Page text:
Here are comments on this LinkedIn feed and I will explain my point below.
Comment: Just one simple question for me. Why is there no value for these banks in the NSE? Even with announcements such as these. Do Nigerian banks create value or they hide the value they create. Truly baffling.
My Response: I do not think the problem is with the banks. The issue is that Nigeria is a relatively poor country. Banks cannot create value where there is no value. Your national budget is about $35 billion for 200 million; South Africa spends more than $123 billion for 60 million people. That delta on budget makes its markets better because that is money pumped into the economy.
Another member’s comment: Prof Ndubuisi Ekekwe, for the first time I disagree with your view, which numerous of goods and services we import from developed countries, Nigeria Banks can be a string board that can triple Nigeria GDP if only they are innovative and willing to support more SMEs, to reduce the country poverty index. We have seen a lot of deficits in Nigeria trades with many countries: how can banks partners with private companies to turn things around. We can multiple this to housing/mortgage, transport, industry target towards exportable goods.
Now my main response:
Comment: “Nigeria Banks can be a string board that can triple Nigeria GDP if only they are innovative and willing to support more SMEs,”
See it this way: the Central Bank of Nigeria (CBN) lends at close to 11% to banks and NDIC, the deposit insurance regulator, asks banks to insure (put another 2%). If you add banking operations costs and need to make small money, no bank can lend below 17% annually in Nigeria.
But some nations lend to their banks at 0.25%: “In December 2020, the Federal Reserve maintained its target for the federal funds rate at a range of 0% to 0.25%.” This cheap money makes it possible for U.S. banks to give cheap loans to their SMEs. Yes, you can get a business loan at 6% or even lower.
But in Nigeria, starting at 11% made it impossible for banks to match that. Because they have to move above 17%, it creates a vicious circle which makes things harder. See it this way – at that 17%, most SMEs cannot return whatever banks have given them, setting the banks up for losses. Simply, there are few businesses in Nigeria where you can make profits when your cost of capital is 17% before taxes to repay your loans.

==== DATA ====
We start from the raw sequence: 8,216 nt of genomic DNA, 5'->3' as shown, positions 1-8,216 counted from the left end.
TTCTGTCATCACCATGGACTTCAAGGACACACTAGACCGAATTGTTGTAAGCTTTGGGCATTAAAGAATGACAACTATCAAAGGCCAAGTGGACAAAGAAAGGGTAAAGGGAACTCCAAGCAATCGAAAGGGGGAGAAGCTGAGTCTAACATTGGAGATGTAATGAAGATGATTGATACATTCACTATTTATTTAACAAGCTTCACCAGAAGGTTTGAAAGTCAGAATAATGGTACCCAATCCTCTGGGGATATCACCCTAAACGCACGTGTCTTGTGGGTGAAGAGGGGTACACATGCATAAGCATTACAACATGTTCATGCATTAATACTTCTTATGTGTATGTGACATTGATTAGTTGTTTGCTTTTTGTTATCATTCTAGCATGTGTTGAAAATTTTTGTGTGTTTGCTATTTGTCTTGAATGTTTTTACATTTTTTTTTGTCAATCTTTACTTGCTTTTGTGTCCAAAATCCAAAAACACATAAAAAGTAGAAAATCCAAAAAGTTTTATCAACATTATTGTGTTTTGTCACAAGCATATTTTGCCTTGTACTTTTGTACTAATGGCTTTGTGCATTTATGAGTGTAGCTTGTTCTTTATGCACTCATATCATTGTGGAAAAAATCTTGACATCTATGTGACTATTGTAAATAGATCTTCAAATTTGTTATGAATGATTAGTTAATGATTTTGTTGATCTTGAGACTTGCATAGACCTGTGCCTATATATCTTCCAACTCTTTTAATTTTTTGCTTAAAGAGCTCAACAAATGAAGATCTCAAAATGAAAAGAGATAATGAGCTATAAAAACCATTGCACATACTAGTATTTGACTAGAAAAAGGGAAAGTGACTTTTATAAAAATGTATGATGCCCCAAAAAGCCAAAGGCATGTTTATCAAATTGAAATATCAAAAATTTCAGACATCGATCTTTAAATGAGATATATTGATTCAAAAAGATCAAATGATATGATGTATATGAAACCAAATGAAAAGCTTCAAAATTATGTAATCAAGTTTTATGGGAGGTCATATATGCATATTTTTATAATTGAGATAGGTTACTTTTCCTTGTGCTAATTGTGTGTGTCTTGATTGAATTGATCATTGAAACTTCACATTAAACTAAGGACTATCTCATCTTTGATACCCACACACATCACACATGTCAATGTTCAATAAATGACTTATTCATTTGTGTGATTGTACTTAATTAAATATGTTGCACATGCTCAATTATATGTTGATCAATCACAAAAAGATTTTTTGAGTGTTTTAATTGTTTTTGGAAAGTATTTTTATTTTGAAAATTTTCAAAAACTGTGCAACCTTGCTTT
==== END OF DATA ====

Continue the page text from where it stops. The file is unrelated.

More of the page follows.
Without scaring people, most banks have paid hard penalties for being generous on lending. Yes, many collapsed due to failed loans. So, what do banks do in Nigeria? They trim lending because the rates are tough for most SMEs to handle, and the fault is not necessarily coming from the banks.
Sure, banks can do more. But the big issue is not addressed and that is where I bring Nigeria’s relative poverty. Give the banks money at 1%, and you will see they will lend at 6%, and most SMEs can handle that percentage.
Of course, CBN has hit them hard to lend from their deposits. Yes, that makes sense until you realize that deposits are not “free” money. In other words, they still have to protect that deposit so that when the owner comes, he/she gets the money back. For most, they prefer the CBN to fine them say N100 million instead of taking risk on that N2 billion because losing N100 million is a better outcome than N2 billion. That is why even as CBN keeps debiting them for not meeting the lending deposit ratio, most do not care since statistically, the fine from CBN is well below what they will lose if they follow the ordinance as stipulated by the apex bank.
See the CBN fine as cost of business! If they hit you N5 per say N1 million, you can find another cost on your non-loan customers or increase the cost on the few you are lending to! Simply, all the debits would be recovered from the customers, indirectly.
Yet, before we begin to criticize CBN, it has to manage inflation and because of that, it cannot lend to banks at 1% which you can get in the U.S. as Nigeria’s economy is not structurally similar to the U.S. That paradox is the risk element in Nigeria. The rates we need to unlock entrepreneurial capitalism cannot easily happen without taking inflation to a level that would destroy the economy.---
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